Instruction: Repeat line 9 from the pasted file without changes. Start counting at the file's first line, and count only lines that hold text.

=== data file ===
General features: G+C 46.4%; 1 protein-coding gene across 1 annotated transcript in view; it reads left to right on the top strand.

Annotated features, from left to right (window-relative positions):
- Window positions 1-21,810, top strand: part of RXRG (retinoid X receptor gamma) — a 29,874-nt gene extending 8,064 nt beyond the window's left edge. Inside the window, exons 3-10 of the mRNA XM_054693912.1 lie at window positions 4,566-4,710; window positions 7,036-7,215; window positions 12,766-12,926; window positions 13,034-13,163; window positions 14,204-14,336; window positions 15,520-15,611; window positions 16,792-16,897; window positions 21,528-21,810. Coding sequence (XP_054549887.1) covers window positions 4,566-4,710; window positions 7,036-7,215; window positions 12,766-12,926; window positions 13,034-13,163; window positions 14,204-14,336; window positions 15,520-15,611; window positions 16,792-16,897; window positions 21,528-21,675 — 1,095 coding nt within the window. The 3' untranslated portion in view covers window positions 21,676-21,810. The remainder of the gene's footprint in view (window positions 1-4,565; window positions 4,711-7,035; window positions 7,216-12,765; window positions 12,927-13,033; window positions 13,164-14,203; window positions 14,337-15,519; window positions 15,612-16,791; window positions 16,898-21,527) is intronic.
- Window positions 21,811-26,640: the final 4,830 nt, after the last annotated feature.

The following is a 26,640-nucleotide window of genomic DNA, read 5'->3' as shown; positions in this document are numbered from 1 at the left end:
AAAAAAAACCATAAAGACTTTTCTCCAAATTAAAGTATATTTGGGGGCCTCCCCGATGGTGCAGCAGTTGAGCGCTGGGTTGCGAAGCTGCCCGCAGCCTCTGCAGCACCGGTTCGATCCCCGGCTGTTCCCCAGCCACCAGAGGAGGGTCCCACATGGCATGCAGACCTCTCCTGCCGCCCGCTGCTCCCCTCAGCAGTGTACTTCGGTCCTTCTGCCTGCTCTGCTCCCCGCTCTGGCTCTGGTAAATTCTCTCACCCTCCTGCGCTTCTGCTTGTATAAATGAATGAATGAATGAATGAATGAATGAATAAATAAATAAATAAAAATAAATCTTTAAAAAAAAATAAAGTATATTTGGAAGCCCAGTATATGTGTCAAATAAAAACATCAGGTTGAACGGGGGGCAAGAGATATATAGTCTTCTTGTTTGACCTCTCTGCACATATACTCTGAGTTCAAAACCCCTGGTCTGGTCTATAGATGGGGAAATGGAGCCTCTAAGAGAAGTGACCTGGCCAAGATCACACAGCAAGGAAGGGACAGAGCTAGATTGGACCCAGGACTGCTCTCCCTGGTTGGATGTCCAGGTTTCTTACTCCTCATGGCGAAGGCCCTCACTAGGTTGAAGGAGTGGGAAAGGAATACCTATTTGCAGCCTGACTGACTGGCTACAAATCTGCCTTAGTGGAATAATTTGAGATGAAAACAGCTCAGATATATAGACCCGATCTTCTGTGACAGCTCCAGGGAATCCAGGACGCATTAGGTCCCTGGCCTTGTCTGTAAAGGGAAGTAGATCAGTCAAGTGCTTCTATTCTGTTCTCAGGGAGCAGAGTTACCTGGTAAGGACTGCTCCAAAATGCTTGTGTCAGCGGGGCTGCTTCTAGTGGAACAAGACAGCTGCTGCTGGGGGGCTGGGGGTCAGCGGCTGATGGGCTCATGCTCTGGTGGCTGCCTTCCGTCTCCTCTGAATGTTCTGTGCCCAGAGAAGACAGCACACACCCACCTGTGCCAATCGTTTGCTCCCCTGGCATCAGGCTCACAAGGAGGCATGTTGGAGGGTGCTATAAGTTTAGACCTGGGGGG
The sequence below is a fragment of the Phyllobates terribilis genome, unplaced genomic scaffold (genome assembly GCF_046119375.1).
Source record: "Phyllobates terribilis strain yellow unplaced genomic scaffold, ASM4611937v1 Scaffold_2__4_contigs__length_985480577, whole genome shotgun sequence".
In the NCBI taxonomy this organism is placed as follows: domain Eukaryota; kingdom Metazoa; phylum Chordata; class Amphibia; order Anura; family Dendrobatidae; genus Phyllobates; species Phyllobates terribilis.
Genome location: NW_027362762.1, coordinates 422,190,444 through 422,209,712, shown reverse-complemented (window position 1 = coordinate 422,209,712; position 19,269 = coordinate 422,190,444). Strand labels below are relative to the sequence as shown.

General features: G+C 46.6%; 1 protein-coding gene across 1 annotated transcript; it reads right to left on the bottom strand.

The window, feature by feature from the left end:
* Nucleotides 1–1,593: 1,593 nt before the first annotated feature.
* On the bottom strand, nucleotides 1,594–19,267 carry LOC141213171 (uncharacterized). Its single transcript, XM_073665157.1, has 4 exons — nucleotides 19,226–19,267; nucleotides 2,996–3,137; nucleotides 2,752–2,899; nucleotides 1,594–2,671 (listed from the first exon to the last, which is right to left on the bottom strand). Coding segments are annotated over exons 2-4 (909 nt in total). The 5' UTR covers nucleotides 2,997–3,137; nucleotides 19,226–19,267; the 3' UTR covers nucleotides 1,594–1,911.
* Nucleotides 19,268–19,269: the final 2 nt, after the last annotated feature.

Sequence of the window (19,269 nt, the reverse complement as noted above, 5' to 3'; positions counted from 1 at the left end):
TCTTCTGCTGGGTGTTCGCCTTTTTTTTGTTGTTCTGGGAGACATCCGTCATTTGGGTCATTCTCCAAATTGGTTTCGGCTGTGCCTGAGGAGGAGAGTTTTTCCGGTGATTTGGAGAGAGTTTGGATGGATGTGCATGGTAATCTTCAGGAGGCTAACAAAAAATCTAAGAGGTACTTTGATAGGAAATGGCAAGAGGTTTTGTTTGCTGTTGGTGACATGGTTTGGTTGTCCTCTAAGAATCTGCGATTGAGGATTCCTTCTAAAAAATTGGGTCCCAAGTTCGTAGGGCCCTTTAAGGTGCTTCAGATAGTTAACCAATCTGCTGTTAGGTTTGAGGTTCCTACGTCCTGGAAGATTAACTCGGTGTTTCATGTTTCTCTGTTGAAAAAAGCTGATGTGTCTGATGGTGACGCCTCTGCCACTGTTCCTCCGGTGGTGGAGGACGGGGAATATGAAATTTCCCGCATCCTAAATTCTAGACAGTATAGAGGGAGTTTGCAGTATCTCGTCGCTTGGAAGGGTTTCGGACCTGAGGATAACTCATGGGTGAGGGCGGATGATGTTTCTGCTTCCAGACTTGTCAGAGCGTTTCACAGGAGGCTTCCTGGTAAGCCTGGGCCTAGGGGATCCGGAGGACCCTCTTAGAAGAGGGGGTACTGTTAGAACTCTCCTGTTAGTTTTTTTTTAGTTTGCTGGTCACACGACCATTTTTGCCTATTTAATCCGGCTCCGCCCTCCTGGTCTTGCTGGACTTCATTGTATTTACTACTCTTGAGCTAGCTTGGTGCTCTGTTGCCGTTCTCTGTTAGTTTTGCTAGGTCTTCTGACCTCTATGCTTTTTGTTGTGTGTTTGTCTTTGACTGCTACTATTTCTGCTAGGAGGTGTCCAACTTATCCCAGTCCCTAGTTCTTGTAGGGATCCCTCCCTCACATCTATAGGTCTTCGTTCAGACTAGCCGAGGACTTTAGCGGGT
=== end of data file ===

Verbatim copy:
In the NCBI taxonomy this organism is placed as follows: domain Eukaryota; kingdom Metazoa; phylum Chordata; class Amphibia; order Anura; family Dendrobatidae; genus Phyllobates; species Phyllobates terribilis.